The T-Mobile CEO’s Crusade for Customers Is Paying Off
T-Mobile long ago secured its place as the fastest-growing wireless carrier in the U.S. with a series of unconventional promotions intended to steal market share from rivals Verizon (VZ), AT&T, and Sprint (S). But its latest effort—free pizza, milk shakes, and a movie rental for every customer each Tuesday—tops them all.
When the promotion began on June 7, people downloaded the mobile application required to get the freebies more than 1 million times in 48 hours, overwhelming T-Mobile’s servers and frustrating customers who couldn’t secure their free medium pie. They took to Twitter in droves to complain—and that’s when CEO John Legere entered the fray: “Still seeing huge #TMobileTuesdays app volume, but we’re making good! You won’t lose anything and we’ll make this right ASAP! #StayTuned.”
Today pretty much every company has a Twitter presence, and many CEOs tweet. But T-Mobile’s chief executive goes way beyond the usual corporate pablum. Legere is tweeting about his travels, his kids, his slow-cooked meals, and his rainy runs through Seattle. He’s constantly heckling his larger rivals, AT&T and Verizon, which he regularly refers to as “dumb and dumber.” (Not that Sprint escapes criticism. Legere’s dustups with CEO Marcelo Claure have become Internet legend.)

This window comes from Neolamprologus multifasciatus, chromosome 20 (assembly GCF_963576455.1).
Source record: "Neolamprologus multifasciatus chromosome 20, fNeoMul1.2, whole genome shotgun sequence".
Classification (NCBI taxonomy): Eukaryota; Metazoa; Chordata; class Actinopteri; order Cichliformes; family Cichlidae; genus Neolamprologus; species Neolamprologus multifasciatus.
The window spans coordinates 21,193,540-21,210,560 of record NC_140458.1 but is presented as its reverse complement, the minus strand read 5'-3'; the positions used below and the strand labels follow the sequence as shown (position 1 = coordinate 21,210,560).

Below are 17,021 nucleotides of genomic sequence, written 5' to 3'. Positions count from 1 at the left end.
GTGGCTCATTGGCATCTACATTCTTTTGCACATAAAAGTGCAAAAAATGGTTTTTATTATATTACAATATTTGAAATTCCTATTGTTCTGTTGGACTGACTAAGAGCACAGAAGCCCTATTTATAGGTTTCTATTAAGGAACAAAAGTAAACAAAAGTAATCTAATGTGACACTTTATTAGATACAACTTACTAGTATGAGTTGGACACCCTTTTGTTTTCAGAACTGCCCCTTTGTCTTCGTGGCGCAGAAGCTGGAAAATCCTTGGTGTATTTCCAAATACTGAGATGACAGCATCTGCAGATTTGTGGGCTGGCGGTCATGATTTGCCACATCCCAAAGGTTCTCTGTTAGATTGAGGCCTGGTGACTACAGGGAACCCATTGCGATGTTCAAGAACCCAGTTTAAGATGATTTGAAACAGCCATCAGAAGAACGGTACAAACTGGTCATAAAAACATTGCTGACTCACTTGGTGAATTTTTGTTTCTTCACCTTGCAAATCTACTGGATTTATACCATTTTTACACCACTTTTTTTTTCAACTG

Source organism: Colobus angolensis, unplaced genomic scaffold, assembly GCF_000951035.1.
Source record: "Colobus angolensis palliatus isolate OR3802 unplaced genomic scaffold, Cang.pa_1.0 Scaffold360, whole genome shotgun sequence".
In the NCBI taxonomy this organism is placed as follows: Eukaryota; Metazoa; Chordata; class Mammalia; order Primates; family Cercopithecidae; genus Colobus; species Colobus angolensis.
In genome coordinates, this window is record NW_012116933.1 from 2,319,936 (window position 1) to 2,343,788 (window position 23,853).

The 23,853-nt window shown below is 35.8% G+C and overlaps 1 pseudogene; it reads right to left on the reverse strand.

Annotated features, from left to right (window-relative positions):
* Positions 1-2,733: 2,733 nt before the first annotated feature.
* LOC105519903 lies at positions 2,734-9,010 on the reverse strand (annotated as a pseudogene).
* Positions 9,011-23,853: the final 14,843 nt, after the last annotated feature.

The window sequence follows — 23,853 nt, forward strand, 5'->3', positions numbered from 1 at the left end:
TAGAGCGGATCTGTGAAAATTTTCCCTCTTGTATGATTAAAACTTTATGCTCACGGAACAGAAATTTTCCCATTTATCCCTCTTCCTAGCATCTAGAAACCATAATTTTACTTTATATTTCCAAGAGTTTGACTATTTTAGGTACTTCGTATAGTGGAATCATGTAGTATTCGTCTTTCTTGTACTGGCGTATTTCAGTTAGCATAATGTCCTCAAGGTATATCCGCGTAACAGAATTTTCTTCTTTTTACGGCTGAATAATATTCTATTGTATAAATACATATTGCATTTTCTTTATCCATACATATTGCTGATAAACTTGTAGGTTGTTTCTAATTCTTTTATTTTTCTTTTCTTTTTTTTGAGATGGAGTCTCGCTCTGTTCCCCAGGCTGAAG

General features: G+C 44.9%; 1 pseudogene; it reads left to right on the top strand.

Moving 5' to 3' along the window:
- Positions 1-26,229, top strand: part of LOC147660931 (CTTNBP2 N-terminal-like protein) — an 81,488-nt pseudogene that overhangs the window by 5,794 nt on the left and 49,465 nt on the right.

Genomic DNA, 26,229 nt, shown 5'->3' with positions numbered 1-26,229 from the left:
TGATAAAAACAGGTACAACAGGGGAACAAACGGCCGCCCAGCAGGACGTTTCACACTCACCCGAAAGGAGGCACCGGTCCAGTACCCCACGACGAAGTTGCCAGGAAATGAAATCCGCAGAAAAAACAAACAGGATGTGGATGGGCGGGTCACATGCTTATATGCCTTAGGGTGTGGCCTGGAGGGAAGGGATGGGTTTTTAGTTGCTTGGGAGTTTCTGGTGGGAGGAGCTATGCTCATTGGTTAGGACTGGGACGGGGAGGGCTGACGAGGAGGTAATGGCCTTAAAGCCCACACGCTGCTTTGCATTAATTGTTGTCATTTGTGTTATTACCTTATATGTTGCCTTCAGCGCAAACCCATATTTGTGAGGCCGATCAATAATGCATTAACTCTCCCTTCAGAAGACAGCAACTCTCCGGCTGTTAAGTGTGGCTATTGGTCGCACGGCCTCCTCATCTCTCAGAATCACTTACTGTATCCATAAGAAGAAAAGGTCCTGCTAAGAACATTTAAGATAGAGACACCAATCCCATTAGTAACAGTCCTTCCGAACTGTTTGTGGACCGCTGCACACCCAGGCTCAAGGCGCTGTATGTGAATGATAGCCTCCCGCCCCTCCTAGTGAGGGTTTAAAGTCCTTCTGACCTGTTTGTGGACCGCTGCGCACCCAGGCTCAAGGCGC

Legere’s “bad-boy shtick” plays well with T-Mobile’s customer base of urban millennials, says longtime telecom analyst Craig Moffett. But he also has a “remarkably sharp” strategic vision. “Behind all the bluster and profanity is a very cerebral CEO,” Moffett says.
For years T-Mobile had the fewest subscribers among the big four U.S. wireless carriers. (It finally passed Sprint last year to become No. 3.) Its successful surge from behind is due in large part to a strategy to fashion T-Mobile into a rule-breaking, status-quo-busting “un-carrier.” T-Mobile was the first U.S. wireless provider to ditch two-year contracts and slash global roaming fees. Since Legere took the top job in 2012, T-Mobile has doubled its customer base to 66 million. The company’s stock price is up 140%, to about $42, since it began trading in May 2013.
Chief operating officer Mike Sievert says T-Mobile—and Legere—won’t let up. “There’s a lot more left to do,” he says. And a lot more pizza to deliver.
A version of this article appears in the July 1, 2016 issue of Fortune with the headline “What Will John Legere Do Next?”